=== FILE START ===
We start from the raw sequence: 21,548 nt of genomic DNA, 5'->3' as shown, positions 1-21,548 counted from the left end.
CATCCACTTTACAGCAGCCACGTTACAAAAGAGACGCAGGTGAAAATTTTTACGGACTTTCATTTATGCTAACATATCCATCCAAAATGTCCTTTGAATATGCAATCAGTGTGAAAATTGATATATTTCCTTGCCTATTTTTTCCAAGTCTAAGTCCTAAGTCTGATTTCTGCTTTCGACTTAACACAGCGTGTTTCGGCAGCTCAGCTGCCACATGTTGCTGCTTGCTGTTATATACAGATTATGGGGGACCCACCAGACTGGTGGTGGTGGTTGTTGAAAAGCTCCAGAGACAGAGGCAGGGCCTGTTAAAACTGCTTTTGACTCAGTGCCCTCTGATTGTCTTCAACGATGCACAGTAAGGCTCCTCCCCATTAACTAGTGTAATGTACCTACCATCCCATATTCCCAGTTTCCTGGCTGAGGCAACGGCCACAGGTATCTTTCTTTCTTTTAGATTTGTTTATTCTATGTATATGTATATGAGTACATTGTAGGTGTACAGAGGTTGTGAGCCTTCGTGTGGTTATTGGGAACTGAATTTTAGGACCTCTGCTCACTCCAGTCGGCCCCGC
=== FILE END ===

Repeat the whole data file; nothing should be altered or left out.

We start from the raw sequence: 21,548 nt of genomic DNA, 5'->3' as shown, positions 1-21,548 counted from the left end.
CATCCACTTTACAGCAGCCACGTTACAAAAGAGACGCAGGTGAAAATTTTTACGGACTTTCATTTATGCTAACATATCCATCCAAAATGTCCTTTGAATATGCAATCAGTGTGAAAATTGATATATTTCCTTGCCTATTTTTTCCAAGTCTAAGTCCTAAGTCTGATTTCTGCTTTCGACTTAACACAGCGTGTTTCGGCAGCTCAGCTGCCACATGTTGCTGCTTGCTGTTATATACAGATTATGGGGGACCCACCAGACTGGTGGTGGTGGTTGTTGAAAAGCTCCAGAGACAGAGGCAGGGCCTGTTAAAACTGCTTTTGACTCAGTGCCCTCTGATTGTCTTCAACGATGCACAGTAAGGCTCCTCCCCATTAACTAGTGTAATGTACCTACCATCCCATATTCCCAGTTTCCTGGCTGAGGCAACGGCCACAGGTATCTTTCTTTCTTTTAGATTTGTTTATTCTATGTATATGTATATGAGTACATTGTAGGTGTACAGAGGTTGTGAGCCTTCGTGTGGTTATTGGGAACTGAATTTTAGGACCTCTGCTCACTCCAGTCGGCCCCGC